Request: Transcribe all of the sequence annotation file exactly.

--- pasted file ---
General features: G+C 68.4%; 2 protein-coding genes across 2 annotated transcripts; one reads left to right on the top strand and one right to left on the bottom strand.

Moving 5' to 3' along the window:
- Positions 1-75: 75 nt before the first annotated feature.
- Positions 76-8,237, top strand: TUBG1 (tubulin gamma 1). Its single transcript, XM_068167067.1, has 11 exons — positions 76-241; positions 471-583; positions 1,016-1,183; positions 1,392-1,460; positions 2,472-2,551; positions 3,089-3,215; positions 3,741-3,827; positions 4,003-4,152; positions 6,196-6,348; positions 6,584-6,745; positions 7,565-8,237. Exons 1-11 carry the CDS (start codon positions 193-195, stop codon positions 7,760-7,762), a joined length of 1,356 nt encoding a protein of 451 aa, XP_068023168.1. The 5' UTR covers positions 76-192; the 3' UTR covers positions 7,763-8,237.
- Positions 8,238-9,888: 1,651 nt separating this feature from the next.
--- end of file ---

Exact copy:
General features: G+C 68.4%; 2 protein-coding genes across 2 annotated transcripts; one reads left to right on the top strand and one right to left on the bottom strand.

Moving 5' to 3' along the window:
- Positions 1-75: 75 nt before the first annotated feature.
- Positions 76-8,237, top strand: TUBG1 (tubulin gamma 1). Its single transcript, XM_068167067.1, has 11 exons — positions 76-241; positions 471-583; positions 1,016-1,183; positions 1,392-1,460; positions 2,472-2,551; positions 3,089-3,215; positions 3,741-3,827; positions 4,003-4,152; positions 6,196-6,348; positions 6,584-6,745; positions 7,565-8,237. Exons 1-11 carry the CDS (start codon positions 193-195, stop codon positions 7,760-7,762), a joined length of 1,356 nt encoding a protein of 451 aa, XP_068023168.1. The 5' UTR covers positions 76-192; the 3' UTR covers positions 7,763-8,237.
- Positions 8,238-9,888: 1,651 nt separating this feature from the next.